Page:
An artist’s third album stands as an opportunity to either establish themselves as a fully-fledged artist capable of keeping themselves fresh or see themselves fall into a rut and fade into obscurity; Lissie has thankfully taken the former path on My Wild West. Deciding to take a step into far more mature territory, she’s dropped some elements of her old style but managed to replace them with something that more cohesive and genuinely enjoyable. Add to that an incorporation of more personal elements to bring the album into a bigger league, and she’s easily topped herself this time.
Rather than rehashing the pop moments of Catching a Tiger and Back to Forever, My Wild West focuses almost entirely on folk, with the lead single Hero acting as a prime example; the semi-autobiographical lyrics carry the song perfectly, and these undertones run throughout the album. Simple arrangements dominate the album, but often swell into something larger—Sun Keeps Risin’, one of the album’s best produced tracks, starts with nothing but guitar and vocals before breaking into a wall of emotion with Lissie vocalising on top of a heavier rock arrangement. When the album goes upbeat on Don’t You Give Up On Me, though, it still keeps to the album’s thematic sound thanks to the country undertones, offering the album some variety while keeping it relevant.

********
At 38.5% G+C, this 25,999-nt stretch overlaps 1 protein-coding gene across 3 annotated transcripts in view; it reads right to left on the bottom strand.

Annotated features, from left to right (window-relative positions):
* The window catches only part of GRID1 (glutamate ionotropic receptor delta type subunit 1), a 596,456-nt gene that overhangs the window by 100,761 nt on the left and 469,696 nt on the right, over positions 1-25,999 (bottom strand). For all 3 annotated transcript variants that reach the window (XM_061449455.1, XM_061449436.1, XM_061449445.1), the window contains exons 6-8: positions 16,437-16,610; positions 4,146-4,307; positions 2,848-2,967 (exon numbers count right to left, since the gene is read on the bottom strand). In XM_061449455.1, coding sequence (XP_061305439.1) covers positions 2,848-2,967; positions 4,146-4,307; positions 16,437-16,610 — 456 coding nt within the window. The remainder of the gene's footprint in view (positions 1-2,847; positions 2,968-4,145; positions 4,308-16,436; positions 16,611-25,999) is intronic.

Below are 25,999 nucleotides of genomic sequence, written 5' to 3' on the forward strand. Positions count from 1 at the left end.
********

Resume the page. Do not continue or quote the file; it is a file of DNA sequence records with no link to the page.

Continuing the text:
In the end, Lissie’s clear artistic vision is what really made My Wild West compelling. She not only compiled the best elements of her previous work into a neat package, but she refined her style and drew her lyrics from a more mature and sincere place that left the album standing high above its predecessors. It’s the defining album of Lissie’s career so far, leaving us with the promise that the follow-up may be just as satisfying now that she’s proved her artistic mettle.